“To examine Whiteness is to identify how race shapes the lives of both White people and people of colour [and Indigenous peoples]” (Yee and Dumbril, 2003, p. 100).
In her blog, Emmanueola (What’s your story?) urges all of us think about our story:
“Each of us has a story to share, and educators must ensure that their students become confident and that all stories are heard and respected for what they are, even if they do not fall into conventional categories. What’s your story?“”
This blog post is my story, my story of an online dating experience. I share this story with you to challenge and perhaps think about the notion of “conventional categories” of being “Canadian”.
This past week, I introduced my students to a new writing project: personal narrative. I’m replacing another teacher, and they have a “descriptive essay” on the syllabus, which to me to is another label for a personal narrative. Plus, I’ve taught personal narrative before, so I’m going with what I know to save some time and get the ball rolling for these students. The syllabus also stipulates that the essay is to explore the theme of tolerance: very timely, I thought.
Emmanouela is a PhD student in the Department of Integrated Studies in Education at McGill University. Her academic journey entails studies in Modern Languages (MSt) and Language Education (MSc) and she is passionate about studying the ways in which languages and people evolve over time and through social interaction.
You can get in touch with her via email or visit her LinkedIn page! Continue reading
While this post isn’t exactly a response to Dr. Heller’s post from two weeks ago, I feel like her post sets the stage for this one. I suggest that you read hers first, if you haven’t already.
For a long time now, I have found comfort in scholarly argumentation about power imbalances and struggles. A big part of this is about finding a way to articulate, in a rational, logical, structured way, things to which I initially react on an emotional, or a gut level. Continue reading
It began in the fall of 2013. Patricia Lamarre of the Université de Montréal, my McGill departmental colleague Bronwen Low, and I finally managed to get together one beautiful autumn afternoon at the Dieu du Ciel! microbrewery on Laurier (the beer is extraordinary) and we tossed around ideas for spreading the word about critical sociolinguistics research, specifically as it might be relevant to education, while thinking out loud about how important, difficult and fundamental it is to mentor junior scholars. They are the future. But they have to feel very supported in their explorations into different ways of doing “being scholars.” Continue reading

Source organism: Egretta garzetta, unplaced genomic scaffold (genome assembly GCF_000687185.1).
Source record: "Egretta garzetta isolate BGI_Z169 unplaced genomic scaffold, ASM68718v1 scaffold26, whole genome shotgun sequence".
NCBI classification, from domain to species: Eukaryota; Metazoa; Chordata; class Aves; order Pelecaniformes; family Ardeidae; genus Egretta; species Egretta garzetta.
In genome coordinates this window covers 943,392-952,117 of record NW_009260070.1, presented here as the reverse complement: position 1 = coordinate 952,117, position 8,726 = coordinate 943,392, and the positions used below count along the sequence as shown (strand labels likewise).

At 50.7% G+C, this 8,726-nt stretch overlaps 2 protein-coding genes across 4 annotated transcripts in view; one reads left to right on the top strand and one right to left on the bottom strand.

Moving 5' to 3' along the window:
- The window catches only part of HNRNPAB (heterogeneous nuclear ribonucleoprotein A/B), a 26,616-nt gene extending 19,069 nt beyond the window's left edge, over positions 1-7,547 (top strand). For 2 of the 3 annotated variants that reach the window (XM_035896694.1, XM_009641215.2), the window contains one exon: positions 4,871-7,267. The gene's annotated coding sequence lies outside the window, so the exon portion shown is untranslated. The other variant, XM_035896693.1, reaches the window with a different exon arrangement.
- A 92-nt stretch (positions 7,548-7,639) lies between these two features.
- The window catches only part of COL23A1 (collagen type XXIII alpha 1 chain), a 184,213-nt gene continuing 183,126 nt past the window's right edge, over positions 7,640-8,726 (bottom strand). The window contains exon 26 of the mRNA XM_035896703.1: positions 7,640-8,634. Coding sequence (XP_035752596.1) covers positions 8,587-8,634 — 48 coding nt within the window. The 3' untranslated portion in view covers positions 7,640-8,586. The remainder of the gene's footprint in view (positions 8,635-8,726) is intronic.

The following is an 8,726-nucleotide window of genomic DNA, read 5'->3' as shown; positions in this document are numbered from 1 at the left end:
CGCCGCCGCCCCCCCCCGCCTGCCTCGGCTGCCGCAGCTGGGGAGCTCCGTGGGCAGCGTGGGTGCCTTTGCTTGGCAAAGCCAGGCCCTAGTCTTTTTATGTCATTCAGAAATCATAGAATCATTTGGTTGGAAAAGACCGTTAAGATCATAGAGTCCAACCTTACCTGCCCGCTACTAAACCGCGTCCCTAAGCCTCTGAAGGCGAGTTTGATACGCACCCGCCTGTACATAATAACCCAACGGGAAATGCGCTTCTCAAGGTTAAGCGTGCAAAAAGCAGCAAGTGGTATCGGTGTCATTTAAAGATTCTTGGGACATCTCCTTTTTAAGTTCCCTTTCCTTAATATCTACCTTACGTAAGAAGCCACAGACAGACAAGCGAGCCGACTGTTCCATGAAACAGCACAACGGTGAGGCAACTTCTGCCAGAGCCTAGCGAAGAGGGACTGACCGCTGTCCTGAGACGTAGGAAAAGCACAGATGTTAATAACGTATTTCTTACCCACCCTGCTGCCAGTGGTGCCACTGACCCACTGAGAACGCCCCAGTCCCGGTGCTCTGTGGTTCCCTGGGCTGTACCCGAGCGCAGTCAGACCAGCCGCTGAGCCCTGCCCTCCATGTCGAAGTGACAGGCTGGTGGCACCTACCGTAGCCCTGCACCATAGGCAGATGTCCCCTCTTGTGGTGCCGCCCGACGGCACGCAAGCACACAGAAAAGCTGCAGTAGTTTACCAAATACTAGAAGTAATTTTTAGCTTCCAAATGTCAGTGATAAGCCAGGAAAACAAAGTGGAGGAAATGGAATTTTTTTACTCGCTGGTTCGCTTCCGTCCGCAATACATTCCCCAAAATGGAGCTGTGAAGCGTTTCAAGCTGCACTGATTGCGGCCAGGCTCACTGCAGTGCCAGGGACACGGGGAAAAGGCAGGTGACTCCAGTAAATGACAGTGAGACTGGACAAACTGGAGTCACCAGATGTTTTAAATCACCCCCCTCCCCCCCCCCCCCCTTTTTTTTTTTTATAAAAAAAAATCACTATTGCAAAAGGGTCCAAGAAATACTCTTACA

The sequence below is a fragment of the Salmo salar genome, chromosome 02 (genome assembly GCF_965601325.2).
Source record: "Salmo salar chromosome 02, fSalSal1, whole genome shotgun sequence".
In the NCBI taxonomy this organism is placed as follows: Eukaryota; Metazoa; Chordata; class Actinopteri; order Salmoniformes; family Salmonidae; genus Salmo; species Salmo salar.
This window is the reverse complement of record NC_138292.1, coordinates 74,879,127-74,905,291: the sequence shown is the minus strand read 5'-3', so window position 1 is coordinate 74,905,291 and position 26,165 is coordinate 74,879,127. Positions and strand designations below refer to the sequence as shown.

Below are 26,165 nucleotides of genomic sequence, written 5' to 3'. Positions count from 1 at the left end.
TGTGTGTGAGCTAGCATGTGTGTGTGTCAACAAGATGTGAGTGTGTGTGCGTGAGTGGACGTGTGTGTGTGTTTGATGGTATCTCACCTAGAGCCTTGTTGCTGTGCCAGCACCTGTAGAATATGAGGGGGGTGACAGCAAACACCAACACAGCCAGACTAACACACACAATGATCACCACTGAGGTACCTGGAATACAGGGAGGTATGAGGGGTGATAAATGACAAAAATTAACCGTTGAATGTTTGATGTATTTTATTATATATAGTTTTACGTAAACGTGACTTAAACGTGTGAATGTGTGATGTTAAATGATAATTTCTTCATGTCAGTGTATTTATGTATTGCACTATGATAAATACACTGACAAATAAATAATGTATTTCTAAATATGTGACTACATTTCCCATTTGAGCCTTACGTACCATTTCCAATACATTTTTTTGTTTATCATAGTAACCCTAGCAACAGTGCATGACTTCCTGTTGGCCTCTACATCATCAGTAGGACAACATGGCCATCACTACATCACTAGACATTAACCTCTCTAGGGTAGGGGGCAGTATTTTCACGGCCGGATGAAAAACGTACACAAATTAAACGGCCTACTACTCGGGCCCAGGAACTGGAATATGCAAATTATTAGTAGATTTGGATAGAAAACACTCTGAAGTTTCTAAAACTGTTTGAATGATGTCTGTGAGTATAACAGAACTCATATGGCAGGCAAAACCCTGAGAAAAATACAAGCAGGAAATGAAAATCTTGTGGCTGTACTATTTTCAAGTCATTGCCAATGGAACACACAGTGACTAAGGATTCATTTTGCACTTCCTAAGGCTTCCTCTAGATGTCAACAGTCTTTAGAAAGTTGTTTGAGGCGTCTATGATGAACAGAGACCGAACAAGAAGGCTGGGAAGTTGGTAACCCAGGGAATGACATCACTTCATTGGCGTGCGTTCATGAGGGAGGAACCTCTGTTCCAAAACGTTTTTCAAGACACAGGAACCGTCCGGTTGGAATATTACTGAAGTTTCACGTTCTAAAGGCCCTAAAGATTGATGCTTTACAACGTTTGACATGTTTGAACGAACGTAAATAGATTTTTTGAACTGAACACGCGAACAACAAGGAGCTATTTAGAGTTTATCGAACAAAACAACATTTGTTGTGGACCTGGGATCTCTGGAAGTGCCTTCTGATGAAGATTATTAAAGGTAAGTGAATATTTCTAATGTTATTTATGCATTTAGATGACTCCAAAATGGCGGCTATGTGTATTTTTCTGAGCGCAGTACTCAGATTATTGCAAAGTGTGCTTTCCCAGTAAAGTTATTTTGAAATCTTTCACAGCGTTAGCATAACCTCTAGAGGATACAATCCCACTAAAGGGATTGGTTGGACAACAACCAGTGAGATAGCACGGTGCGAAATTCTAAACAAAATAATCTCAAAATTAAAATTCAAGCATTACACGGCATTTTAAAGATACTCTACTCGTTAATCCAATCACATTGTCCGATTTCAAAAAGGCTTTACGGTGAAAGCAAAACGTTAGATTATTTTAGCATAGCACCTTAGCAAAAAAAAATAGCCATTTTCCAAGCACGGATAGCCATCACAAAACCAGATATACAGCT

Now more than ever, we need art to inspire hope and change in the world. The arts—poetry, music, literature, visual works, film and other forms—enable us to feel emotion, gain the perspective of another, challenge assumptions, and provoke new ways of thinking and understanding. Continue reading
Daniel Mo is a graduate student in the Master of Arts in Second Language Education program at McGill University. His research mainly focuses on second language assessment. He is now working on his thesis investigating the effectiveness of formative assessment at the tertiary level.
I got my first tattoo on August 16th, 2016 to celebrate my one-year anniversary living in Montreal. I chose the pattern twenty-four in Roman numerals since it was also my twenty-fourth birthday just a couple of weeks ago. It has been such an amazingly delightful year that I felt I needed something personal and permanent to remember the good time. The graduate courses at McGill are absolutely enlightening; the friends I have met, mostly teacher-turned scholars, are both intelligent and inspiring; the multicultural social events happening every day are fascinating; the friendly neighbourhood makes it so easy to settle down and build a new nest for myself. This year, I live as an international student pursuing a master degree, which has been the core of my life; however, equally significantly, I live as an Asian gay man in a bilingual city. Continue reading